What you know of something affects how you see it, says a new study that dealt with experts and novices of the Arabic language viewing letters of the Arabic alphabet. It was found that one’s knowledge, or lack thereof, of the Arabic letters influenced one’s perception of them. The paper is published in the Journal of Experimental Psychology: Human Perception and Performance.
Two people might have their eyes directed at the same object, but their level of knowledge concerning that thing will determine how they see it.
A new study explains that experience influences visual processing such that one who has more knowledge of something will see it differently from another who knows less. Researchers from Johns Hopkins University reached these conclusions after they investigated how Arabic letters were perceived by experts of the language, and by novices.
Both groups consisted of 25 individuals. They were shown 2,000 pairs of letters, one pair at a time. They were requested to distinguish between the letters: were they the same or different? The researchers measured their speed and accuracy from their answers.
The results show that while novices were faster to make the distinction between the letters, the experts displayed greater accuracy. On the other hand, the novices were slower with increasing number of features in the letters: the more characteristics a letter had, the slower they got. This was the opposite for the experts: the more features the letters had, the better they were at distinguishing between them.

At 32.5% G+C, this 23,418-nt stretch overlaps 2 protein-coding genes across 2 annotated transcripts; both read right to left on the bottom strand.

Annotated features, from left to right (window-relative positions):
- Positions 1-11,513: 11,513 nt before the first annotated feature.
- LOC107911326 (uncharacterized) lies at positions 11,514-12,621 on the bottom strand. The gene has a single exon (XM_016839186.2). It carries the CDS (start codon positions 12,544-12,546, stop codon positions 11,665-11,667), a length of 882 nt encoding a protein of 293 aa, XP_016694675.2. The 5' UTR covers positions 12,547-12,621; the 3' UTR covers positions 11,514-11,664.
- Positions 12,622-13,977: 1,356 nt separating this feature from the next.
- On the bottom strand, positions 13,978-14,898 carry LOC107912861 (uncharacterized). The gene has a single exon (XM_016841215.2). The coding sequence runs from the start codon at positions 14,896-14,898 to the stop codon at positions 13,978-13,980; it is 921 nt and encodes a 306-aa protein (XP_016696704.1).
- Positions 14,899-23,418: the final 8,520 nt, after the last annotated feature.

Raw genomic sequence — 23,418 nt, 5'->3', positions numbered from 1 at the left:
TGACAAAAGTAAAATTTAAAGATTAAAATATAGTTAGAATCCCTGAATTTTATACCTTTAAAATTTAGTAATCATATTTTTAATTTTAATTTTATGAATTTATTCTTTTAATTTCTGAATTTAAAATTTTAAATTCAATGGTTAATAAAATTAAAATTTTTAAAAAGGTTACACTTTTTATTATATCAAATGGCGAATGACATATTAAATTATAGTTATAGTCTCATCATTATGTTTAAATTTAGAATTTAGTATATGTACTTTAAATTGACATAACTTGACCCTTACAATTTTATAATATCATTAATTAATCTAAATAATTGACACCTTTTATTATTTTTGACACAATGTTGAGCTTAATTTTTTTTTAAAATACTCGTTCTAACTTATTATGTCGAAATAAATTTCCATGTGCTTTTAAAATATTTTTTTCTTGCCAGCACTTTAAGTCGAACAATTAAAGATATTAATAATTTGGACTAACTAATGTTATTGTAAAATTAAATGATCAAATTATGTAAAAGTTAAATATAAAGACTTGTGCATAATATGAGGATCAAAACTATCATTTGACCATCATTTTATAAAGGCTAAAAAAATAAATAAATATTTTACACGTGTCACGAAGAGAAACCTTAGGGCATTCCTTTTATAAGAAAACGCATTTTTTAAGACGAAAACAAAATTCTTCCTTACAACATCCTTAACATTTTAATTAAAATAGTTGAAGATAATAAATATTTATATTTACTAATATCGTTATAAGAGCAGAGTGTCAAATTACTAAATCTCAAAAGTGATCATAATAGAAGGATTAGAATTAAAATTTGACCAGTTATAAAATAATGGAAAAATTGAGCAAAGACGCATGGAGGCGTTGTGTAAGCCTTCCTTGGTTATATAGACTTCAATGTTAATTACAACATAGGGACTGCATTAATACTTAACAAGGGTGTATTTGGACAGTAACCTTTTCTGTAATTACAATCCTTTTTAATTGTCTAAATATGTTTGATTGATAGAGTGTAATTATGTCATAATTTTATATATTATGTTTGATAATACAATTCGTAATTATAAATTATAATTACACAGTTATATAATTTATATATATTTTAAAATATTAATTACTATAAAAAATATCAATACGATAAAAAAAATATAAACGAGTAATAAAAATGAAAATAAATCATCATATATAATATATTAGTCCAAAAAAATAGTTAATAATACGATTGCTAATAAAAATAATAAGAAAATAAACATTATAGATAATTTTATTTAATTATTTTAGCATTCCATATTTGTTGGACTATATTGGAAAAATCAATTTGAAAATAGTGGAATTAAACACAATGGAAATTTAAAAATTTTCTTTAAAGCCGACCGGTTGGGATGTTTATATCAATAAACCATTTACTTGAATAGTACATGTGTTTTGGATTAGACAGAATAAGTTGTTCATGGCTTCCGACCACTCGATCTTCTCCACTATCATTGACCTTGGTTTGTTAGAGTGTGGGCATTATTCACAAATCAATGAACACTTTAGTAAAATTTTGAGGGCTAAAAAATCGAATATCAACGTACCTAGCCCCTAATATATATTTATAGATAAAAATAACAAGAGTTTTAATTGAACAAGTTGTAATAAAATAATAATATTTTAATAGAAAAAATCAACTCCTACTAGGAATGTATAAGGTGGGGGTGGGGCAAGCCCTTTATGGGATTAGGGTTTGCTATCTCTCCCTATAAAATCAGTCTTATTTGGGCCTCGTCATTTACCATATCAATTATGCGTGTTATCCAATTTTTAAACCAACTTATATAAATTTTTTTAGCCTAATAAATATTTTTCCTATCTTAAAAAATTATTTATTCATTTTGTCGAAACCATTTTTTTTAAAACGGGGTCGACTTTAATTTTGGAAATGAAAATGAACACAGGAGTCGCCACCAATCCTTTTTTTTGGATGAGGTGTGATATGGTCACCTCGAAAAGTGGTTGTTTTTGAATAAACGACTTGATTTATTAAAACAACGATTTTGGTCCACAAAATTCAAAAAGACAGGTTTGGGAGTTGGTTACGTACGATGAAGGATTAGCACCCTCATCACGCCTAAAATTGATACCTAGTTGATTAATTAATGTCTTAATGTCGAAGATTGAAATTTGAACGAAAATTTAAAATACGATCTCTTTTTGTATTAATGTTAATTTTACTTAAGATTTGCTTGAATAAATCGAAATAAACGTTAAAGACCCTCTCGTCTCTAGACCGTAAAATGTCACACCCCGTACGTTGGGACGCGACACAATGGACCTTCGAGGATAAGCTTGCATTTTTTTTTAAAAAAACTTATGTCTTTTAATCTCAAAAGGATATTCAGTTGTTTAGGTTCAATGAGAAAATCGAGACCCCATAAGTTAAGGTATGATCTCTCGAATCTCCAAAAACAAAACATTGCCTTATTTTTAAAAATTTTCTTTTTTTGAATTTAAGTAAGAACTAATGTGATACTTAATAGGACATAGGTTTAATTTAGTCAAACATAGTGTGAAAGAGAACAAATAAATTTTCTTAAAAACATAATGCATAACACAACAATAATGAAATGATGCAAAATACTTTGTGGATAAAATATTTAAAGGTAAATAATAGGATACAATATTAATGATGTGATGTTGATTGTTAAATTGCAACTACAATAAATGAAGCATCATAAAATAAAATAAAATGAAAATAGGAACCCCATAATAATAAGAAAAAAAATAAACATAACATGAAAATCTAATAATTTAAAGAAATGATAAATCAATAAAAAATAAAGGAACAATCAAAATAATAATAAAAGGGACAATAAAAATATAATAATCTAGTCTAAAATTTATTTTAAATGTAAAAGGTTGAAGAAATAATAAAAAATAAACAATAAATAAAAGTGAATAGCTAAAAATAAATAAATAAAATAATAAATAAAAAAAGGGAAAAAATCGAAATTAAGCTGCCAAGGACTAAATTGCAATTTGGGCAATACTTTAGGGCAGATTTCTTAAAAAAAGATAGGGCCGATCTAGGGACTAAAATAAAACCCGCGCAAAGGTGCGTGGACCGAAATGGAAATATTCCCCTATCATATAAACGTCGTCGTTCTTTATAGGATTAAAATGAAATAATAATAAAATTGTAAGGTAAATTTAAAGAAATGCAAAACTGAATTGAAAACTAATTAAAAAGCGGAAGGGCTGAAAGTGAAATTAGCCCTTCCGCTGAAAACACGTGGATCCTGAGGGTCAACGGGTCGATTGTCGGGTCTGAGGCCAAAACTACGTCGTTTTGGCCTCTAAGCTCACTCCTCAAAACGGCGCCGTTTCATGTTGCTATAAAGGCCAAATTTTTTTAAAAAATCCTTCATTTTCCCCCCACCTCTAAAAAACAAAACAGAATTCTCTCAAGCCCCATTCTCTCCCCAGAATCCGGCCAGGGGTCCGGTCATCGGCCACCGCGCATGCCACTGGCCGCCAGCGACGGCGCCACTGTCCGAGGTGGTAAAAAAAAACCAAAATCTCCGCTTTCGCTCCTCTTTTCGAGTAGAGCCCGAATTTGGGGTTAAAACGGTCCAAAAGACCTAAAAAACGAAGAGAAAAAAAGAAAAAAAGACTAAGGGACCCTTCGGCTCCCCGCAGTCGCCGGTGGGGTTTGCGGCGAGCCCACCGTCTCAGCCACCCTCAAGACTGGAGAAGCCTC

Furthermore, the two groups were found to have different perspectives of the letters. They had different answers as to which letters looked alike. The pairs of letters confusing the novices in this regard were extremely different from those that confused the experts. The latter were apparently biased by the non-visual aspects they knew of the letters, like their names and sounds.
This stark difference was interpreted as follows:-
The expert’s visual system will not see the same object as a beginner’s. Rather, a pro will find simple what a beginner will deem complex. The researchers conclude that their findings are pertinent to anything we see, and not just to letters.
Lead author Robert W. Wiley says that their results must apply to all objects, from cars to birds to faces. According to him, expertise in an area changes perception. Being an expert implies gaining the knowledge of the aspects that matter, and those that don’t – this would include visual features, such that an expert will know what to look for.
Knowledge, therefore, influences perception.